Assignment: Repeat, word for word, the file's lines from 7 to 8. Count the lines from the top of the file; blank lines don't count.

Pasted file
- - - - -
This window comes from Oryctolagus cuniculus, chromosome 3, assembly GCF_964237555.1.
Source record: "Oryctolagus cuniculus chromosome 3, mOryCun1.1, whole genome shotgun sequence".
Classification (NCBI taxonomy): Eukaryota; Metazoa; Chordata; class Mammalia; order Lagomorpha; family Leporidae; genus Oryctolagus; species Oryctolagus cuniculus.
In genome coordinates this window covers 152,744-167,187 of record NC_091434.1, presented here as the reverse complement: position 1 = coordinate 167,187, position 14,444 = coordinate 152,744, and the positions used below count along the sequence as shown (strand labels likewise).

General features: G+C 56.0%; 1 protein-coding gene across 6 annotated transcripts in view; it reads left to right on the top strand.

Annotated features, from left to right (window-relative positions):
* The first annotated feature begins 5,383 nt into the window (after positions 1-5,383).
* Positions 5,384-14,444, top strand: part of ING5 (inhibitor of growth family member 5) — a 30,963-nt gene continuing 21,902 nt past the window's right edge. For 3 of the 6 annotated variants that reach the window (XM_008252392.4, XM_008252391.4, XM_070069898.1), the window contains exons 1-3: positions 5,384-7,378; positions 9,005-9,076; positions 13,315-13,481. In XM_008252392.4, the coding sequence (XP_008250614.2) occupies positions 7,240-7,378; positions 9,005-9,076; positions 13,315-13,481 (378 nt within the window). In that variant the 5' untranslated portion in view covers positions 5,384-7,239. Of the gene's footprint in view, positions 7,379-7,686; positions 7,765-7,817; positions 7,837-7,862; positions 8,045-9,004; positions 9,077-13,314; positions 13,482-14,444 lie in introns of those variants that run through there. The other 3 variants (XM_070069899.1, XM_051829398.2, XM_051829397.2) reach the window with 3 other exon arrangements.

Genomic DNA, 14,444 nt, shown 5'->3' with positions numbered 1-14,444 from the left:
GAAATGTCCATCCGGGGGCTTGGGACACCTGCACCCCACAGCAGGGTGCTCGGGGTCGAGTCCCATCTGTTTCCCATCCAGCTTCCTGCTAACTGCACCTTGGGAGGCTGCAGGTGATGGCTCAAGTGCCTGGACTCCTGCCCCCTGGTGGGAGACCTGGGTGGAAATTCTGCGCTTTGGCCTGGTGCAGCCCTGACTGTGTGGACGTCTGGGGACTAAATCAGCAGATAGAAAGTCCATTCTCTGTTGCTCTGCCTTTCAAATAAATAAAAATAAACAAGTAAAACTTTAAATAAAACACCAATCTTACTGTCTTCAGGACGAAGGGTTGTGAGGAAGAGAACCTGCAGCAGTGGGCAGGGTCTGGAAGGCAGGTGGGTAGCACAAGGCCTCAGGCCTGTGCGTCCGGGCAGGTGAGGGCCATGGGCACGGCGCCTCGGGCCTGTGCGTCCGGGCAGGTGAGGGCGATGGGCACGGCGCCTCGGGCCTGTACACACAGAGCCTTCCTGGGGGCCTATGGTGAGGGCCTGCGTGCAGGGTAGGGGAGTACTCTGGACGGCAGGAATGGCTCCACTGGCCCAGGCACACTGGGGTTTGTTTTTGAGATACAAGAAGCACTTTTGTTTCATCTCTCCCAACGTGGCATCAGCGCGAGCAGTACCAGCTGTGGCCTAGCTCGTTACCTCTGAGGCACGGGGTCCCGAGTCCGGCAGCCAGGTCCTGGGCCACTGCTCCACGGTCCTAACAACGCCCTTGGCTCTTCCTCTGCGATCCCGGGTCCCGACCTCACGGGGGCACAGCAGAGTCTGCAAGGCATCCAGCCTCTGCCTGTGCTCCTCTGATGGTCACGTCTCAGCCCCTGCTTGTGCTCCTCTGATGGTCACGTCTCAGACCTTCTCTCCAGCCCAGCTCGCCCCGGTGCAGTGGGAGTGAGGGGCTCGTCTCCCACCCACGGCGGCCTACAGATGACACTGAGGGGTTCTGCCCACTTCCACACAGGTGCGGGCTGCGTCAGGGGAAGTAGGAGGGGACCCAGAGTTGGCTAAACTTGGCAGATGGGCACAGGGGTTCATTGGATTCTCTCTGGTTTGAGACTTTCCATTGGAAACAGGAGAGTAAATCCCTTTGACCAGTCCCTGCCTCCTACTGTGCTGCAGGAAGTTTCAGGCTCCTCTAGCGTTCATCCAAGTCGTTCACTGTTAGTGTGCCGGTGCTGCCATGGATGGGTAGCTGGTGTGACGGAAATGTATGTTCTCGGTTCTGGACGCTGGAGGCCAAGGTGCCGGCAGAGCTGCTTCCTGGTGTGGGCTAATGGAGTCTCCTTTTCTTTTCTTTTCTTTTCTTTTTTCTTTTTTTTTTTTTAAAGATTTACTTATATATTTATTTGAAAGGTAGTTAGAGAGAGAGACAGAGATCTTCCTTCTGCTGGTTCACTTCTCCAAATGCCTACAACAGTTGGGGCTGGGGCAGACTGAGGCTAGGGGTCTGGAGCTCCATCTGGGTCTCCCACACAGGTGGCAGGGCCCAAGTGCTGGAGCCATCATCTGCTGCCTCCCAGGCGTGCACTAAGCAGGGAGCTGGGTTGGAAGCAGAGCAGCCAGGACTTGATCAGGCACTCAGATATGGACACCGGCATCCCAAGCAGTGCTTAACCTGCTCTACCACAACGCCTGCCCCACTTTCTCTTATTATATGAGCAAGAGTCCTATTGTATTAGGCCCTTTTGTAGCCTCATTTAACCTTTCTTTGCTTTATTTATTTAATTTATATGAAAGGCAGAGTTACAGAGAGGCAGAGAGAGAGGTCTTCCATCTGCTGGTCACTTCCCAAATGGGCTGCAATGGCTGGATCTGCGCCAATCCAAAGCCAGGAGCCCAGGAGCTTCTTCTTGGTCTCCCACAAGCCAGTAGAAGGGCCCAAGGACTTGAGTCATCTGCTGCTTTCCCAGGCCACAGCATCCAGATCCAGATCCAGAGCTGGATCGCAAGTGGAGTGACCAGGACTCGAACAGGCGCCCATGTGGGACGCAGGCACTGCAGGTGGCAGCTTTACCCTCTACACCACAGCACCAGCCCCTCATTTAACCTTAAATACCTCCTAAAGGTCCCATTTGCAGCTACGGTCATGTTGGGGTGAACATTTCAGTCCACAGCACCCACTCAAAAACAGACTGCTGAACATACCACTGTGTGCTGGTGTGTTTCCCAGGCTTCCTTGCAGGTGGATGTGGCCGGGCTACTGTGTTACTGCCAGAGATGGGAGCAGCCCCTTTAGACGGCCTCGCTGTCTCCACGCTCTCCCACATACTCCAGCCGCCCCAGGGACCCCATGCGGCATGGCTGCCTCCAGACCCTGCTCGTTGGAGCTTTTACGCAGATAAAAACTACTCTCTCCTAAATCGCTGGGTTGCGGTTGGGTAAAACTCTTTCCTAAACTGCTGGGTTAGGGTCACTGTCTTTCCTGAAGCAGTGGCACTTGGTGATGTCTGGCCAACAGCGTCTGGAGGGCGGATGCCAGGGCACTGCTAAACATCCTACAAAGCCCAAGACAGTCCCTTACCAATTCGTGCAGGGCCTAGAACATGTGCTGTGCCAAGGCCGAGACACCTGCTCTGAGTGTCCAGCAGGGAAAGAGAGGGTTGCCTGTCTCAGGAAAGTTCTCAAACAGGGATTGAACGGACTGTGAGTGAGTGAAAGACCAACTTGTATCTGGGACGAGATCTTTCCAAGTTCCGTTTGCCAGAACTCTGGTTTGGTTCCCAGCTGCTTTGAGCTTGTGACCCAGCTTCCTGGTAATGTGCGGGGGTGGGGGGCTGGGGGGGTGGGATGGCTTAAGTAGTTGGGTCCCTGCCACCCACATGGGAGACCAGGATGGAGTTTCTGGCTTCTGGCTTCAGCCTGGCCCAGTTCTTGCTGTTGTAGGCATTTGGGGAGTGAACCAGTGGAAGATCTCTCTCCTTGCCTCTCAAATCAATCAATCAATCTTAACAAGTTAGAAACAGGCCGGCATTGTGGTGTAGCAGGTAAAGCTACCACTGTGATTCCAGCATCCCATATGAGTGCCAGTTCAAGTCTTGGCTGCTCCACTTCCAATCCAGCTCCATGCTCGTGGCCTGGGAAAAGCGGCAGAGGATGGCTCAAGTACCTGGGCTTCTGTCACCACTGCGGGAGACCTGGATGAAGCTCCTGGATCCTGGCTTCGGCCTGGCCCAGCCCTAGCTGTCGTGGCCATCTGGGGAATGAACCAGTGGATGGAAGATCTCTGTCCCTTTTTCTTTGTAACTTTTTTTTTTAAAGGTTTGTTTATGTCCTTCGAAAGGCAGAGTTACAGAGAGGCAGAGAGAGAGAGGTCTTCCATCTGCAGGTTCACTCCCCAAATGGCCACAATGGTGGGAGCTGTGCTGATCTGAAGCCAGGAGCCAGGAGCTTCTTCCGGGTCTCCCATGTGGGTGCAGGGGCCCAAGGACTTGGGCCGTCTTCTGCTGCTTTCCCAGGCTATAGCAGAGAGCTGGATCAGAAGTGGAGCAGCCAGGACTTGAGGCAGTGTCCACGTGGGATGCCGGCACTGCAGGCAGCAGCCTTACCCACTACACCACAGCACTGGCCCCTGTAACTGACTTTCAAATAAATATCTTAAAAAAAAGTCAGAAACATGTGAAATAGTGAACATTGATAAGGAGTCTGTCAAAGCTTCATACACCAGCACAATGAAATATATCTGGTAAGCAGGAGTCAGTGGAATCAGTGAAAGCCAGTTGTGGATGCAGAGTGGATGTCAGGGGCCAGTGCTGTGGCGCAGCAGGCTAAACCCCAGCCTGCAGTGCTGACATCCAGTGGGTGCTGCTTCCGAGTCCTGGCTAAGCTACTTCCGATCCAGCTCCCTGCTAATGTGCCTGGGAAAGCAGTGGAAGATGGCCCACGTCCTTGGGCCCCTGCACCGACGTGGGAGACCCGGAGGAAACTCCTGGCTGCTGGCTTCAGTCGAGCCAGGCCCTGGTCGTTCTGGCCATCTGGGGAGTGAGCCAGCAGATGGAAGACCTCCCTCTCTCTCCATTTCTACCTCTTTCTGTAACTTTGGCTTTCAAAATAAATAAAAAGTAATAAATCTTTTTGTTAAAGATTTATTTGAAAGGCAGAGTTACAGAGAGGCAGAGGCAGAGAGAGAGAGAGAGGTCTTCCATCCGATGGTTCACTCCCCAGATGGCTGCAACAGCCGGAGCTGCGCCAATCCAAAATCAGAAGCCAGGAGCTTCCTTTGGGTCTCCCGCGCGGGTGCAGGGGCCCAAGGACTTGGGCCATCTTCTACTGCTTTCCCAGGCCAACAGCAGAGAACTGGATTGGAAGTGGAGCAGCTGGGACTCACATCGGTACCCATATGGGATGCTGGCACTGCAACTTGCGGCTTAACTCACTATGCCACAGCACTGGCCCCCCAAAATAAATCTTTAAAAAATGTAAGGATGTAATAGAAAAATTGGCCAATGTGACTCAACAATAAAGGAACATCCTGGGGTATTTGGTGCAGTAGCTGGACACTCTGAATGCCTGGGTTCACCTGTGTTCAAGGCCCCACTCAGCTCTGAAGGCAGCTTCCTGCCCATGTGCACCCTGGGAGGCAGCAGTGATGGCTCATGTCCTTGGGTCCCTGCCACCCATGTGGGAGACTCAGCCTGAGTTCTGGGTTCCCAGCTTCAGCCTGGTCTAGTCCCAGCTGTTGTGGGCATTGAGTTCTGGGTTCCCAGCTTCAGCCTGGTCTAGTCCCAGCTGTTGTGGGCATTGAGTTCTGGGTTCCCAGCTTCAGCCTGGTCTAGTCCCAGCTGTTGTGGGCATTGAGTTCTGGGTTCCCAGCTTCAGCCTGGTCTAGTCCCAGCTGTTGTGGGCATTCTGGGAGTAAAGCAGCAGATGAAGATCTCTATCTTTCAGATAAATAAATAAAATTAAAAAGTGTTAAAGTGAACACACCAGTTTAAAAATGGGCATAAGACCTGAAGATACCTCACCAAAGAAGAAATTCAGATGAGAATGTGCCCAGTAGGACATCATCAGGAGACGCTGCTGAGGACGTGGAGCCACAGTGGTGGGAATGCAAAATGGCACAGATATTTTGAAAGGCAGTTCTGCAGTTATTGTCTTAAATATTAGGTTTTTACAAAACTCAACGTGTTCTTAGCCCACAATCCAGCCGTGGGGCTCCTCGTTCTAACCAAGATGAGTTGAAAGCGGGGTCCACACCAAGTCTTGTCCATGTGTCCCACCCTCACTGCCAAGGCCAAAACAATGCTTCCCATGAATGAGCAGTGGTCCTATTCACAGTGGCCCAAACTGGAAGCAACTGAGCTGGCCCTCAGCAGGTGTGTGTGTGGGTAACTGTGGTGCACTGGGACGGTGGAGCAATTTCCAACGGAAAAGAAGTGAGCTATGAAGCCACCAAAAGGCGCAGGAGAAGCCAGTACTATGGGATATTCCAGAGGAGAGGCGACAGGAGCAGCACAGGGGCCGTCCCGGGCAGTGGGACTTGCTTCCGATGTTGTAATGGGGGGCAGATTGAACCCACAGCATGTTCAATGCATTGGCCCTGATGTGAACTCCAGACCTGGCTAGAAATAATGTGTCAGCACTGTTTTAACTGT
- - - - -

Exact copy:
* The first annotated feature begins 5,383 nt into the window (after positions 1-5,383).
* Positions 5,384-14,444, top strand: part of ING5 (inhibitor of growth family member 5) — a 30,963-nt gene continuing 21,902 nt past the window's right edge. For 3 of the 6 annotated variants that reach the window (XM_008252392.4, XM_008252391.4, XM_070069898.1), the window contains exons 1-3: positions 5,384-7,378; positions 9,005-9,076; positions 13,315-13,481. In XM_008252392.4, the coding sequence (XP_008250614.2) occupies positions 7,240-7,378; positions 9,005-9,076; positions 13,315-13,481 (378 nt within the window). In that variant the 5' untranslated portion in view covers positions 5,384-7,239. Of the gene's footprint in view, positions 7,379-7,686; positions 7,765-7,817; positions 7,837-7,862; positions 8,045-9,004; positions 9,077-13,314; positions 13,482-14,444 lie in introns of those variants that run through there. The other 3 variants (XM_070069899.1, XM_051829398.2, XM_051829397.2) reach the window with 3 other exon arrangements.